Why do people buy a 2010 STi instead of a 2004 Corvette ZO6 or a 2006 Base Corvette?

I mean I HATE Corvettes and I would buy a 2004 ZO6 or a 2006 base corvette before I'd buy a 2010 STI or WRX. I mean let's look at the comparisons.
2004 ZO6 (0-60 in 3.9, 1/4 mile in 12.4@116 mph, 171 mph drag limited
top speed)
2006 Base Corvette (0-60 4.3, 1/4 mile 12.7@112 mph, 186 mph drag limited top speed)
2010 Subaru STI (0-60 4.8, 1/4 mile 13.5@100 mph, 154 mph drag limited to speed)
I mean a regular STI will get beat by the 2007 Cobalt SS at the Nurburgring.
Hell even a Charger SRT8 can do 173mph and costs the same as an STI.
154 mph for an STI? Damn even a girl's car like a STOCK Honda S2000 can beat an STI on the Autobahn.

http://www.youtube.com/watch?v
«0qxJvuq94&feature=related
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troll... do not feed... let die.
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OK, cross poster.
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I think the answer to the original question is utility, longevity, and the lack of time that one actually gets to drive as fast as they want. That is why someone would buy a slower STi rather than a vette. Lets see the charger on an autocross course versus an STi. David and Goliath... Actually more of Olympic sprinter versus front tackle.
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Crosspost killed ------ Just atwixt us girls.
Obviously Sal has not driven these cars or he'd know.
It has little to do with performance.
The Subaru will have more appeal as a daily driver for the guy who parks it in row seven of the corporate parking lot. It's also superior on wet, slushy, muddy roads.
-- pj
weelliott wrote:

-- pj
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mph, 154 mph drag limited

Back seat?
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On Wed, 31 Mar 2010 01:54:18 -0700, Sal wrote:

Would you want to be seen in a Cobalt?
(Actually, I almost bought one. The dealer had a Loss Leader, the HiPo engine, 5-speed, etc for ~$13000, but I just couldn't bring myself to drive a CHEVY and wound up with a Scion tC. However, if it came between a WRX and a Corvette...)
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I haven't owned a GM product for about 15 years. However, as a mamber of SCCA, I was recruited to work the Chevy Rev-it-up event back in 05 when the cobalt SS non-supercharged first came out. Basically they let people autocross them for 35 bucks in a national competition. I have to admit that I was impressed with the handling of that car. I have never believed in front drivers possibly having good dynamics, but it did. I'm not a chevy fan, but I have to admit that if I could have gotten a brand new supercharged one, or even the newer turbocharged one for 13k, I'd have jumped at it.
I'm not a prestige kind of guy. I don't care what other people think about what I drive. As evidence, I drive a baseline stock 12 year old legacy with hubcaps. No glamour. But the performance that that car offers really is class leading. It beat the GTI, Civic si, and MazdaSpeed 3 in a comparison test. It was the attitude that it just wasn't cool or probably wouldn't be reliable that killed its sales. Kind of a shame.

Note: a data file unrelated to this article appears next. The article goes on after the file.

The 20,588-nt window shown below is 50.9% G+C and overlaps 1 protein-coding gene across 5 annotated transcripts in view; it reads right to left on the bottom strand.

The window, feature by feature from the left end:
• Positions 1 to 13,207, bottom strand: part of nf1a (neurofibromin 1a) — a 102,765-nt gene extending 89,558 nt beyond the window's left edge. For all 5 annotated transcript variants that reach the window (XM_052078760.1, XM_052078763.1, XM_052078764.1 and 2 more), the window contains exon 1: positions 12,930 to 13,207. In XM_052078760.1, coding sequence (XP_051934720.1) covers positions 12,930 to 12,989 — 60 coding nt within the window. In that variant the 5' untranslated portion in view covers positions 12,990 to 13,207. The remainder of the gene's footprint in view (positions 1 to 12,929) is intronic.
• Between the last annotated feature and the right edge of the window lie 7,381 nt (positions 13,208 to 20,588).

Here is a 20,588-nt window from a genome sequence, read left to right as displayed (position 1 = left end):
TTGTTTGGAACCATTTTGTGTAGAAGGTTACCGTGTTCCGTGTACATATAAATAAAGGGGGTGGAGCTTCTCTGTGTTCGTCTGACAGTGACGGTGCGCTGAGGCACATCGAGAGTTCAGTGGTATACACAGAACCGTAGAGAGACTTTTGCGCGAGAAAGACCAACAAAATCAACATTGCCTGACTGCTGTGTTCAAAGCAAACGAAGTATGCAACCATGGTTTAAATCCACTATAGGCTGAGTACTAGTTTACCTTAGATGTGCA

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weelliott wrote:

The sense of shame in owning an American car ironically seems to be an uniquely American psychosis. Canadians have no such problems. Besides my Subaru, my other car is a Pontiac Grand Prix. American cars are easy to find parts for relatively cheaply. No car in existence is ever going to go without a part change somewhere along the way.
And I would think the recent Toyota problems have well and truly put to the grave all pretensions about Japanese car's perceived superior quality.
    Yousuf Khan
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On Fri, 02 Apr 2010 12:11:46 -0400, Yousuf Khan wrote:

You can bet that in three years or less, Toyota will be the car to own, and they will probably be lower in price than others.
The Toyoda family is not going to let this go by the boards. One thing the Japanese do that caucasians don't is "save face", and Toyota has a LOT of face saving to do!
Within three years, they will be the best cars on Earth.
And considering a couple hiccups from Honda, don't expect them to be too far behind...
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Hachiroku ハチロク wrote:

Maybe, maybe not, the stories you heard about Toyota's problems seemed astonishingly similar to stories you normally hear about American car companies, namely compromising quality to save on costs. That's a drug that car companies have a lot of trouble detoxing from. Once you start buying the part that's 5% lower cost, which adds 10% to your profit margin, you'll keep taking that drug.
Face saving is for a Japan of the 19th century.
    Yousuf Khan
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Hachiroku ハチロク wrote:

One of the contributing factors to Toyota's woes has been their imitation of the GM business model.
In search of a larger market, Toyota moved from a fairly simple operation with a handful of car models to a multi-branded enterprise with many badge cars. Now with three brands (Lexus, Toyota and Scion), management and logistics are more complicated than before. Four years ago, Toyota was beginning to look much like GM.
Even though there's obvious commonality between Lexus and Toyota models, the company has been challenged in maintaining the Lexus image during the Q.A. issues with the Camry.
As GM, Ford and Chrysler have dumped badging, management focus seems to have improved. -- pj
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Because I don't want a Sexualliy Transmitted Infection
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